Fighting Obesity Is Good for Business

At a cost of $147 billion annually, fighting obesity is important to our society – but can it also be good for your business? According to wellness guru Dr. Michael Roizen, “Losing waist is the best deficit reduction and job creation program.” There are tremendous success stories out there: Rick Warren’s Saddleback Church in California lost 250,000 pounds, while Cleveland Clinic employees have lost over 400,000 pounds!

So what makes for a successful corporate wellness campaign? Here are some key elements to consider.

  • Some 80% of conference attendees believe that online methods, especially social networking, are critical to corporate wellness success. Encouraging members to post their progress online and promote it via their social networks creates a culture of healthy living. Experts agree: Healthy choices need to be addressed from both a personal and social perspective.
  • Focus on overall health and healthy choices, rather than just weight loss, as sustainable behavioral change is the most important piece of changing someone’s healthy future. Fear – like threats of a heart attack or diabetes – is not a good motivator, as fear wanes over time. Instead, tailor your intervention based on the individual’s motivation for wanting to lose weight: Maybe it’s to improve attractiveness, or to fight diabetes, or to just be able to chase their grandchildren around the yard. If you are committed to a successful corporate health program, then you need to start with why.
  • Give participants multiple ways to engage with your healthy living program. Online tools, mobile apps, face-to-face meetings, and even religious groups are all valid channels for connection and should be encouraged.
  • Cultural change is critical; you need an environment that expects, supports, and sustains employee (and their families’) health. Dr. Roizen recommended incentives as a strategy to reward employees; the Clinic is famous for offering small amounts of compensation and health insurance discounts for healthy employees.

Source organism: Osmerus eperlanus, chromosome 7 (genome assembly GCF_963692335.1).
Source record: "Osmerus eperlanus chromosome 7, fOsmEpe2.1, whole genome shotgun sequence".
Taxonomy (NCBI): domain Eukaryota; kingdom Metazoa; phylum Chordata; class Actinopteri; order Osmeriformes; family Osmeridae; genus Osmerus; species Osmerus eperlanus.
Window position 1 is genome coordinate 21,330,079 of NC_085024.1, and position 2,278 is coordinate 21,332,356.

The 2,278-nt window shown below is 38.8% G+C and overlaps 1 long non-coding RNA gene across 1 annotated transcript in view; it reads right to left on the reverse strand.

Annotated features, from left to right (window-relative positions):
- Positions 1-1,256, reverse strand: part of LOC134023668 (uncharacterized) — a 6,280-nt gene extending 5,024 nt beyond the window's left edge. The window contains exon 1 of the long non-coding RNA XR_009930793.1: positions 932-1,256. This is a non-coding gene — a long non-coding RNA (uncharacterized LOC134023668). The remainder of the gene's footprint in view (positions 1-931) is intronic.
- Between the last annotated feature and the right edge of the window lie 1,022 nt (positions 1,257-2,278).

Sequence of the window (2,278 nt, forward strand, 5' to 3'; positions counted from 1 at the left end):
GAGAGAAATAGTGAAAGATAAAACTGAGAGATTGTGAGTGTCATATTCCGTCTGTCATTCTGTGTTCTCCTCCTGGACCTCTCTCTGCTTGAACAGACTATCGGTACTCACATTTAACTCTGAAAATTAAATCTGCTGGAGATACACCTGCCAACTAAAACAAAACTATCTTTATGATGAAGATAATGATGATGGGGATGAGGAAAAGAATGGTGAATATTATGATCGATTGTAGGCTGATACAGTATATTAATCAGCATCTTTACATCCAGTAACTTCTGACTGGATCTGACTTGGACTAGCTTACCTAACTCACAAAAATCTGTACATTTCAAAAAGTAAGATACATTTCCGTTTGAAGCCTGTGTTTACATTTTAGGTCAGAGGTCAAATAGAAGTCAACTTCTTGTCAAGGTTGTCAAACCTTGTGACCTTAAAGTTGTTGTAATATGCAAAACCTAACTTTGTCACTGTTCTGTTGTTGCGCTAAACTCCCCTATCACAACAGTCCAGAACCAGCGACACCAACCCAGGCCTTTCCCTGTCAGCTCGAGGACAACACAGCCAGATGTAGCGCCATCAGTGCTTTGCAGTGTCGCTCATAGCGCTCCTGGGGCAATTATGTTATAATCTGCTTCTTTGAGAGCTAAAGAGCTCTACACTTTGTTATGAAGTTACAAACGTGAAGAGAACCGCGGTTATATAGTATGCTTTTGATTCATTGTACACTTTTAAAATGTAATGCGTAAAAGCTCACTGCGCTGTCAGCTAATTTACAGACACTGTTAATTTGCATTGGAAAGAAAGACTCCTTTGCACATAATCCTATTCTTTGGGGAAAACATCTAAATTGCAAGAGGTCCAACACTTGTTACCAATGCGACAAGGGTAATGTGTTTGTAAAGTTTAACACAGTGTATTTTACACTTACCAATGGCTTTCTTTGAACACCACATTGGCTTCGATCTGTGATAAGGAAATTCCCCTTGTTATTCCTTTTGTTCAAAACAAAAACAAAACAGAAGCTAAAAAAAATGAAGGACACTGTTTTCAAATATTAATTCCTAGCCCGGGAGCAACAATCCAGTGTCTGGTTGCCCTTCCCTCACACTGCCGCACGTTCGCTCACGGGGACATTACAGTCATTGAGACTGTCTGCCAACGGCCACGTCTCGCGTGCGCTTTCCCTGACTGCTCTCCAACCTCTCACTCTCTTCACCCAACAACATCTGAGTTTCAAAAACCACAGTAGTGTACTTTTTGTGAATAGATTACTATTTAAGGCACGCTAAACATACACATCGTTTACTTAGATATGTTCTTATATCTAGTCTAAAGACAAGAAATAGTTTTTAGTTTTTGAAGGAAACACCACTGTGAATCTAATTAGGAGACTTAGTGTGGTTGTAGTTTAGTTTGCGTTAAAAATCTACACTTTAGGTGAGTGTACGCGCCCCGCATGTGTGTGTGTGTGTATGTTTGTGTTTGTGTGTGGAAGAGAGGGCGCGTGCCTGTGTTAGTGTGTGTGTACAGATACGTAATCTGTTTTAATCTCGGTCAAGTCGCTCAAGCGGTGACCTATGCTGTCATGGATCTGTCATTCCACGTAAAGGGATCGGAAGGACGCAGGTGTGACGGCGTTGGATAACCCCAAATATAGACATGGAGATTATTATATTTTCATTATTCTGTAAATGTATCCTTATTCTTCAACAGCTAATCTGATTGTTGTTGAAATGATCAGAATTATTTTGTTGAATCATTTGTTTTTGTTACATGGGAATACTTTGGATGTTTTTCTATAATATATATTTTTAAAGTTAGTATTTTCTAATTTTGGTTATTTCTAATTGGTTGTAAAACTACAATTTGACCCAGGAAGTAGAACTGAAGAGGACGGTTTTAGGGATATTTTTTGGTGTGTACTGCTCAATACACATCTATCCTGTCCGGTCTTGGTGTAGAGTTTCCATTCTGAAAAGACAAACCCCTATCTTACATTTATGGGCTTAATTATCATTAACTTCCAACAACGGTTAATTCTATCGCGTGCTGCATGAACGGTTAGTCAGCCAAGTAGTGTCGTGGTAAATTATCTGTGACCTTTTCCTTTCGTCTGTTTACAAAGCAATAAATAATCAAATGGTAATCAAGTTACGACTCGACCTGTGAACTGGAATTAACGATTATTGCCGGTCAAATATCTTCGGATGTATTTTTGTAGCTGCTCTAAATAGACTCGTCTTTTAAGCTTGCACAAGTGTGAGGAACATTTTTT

What is it going to take for corporate health and wellness to succeed in your corporation? Please comment below on whether you think the above suggestions would work at your business. What did I miss?

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About Matthew Fieldman

With 12 years of experience working in nonprofits all over the world, Matt became a leader in Fathom’s healthcare practice in 2012. Matt’s healthcare clients include organizations from small regional addiction recovery centers to massive hospital systems, from regional health insurance providers to the nation’s largest provider of senior assisted living solutions. Matt’s educational background includes earning a Bachelor’s of Science in Psychology from the University of Florida in 2000, a Master’s in Business Administration from The George Washington University in 2005, and a Certificate in Nonprofit Management from Case Western Reserve University in 2010. He attended the 2013 Mayo Clinic Social Media Residency in June 2013 and spoke at the Greystone Healthcare Internet Conference in November 2013. Matt is an alum of Cleveland Bridge Builders 2011, was named as an Ariane de Rothschild Fellow, and was selected to Cleveland’s “25 Under 35.”

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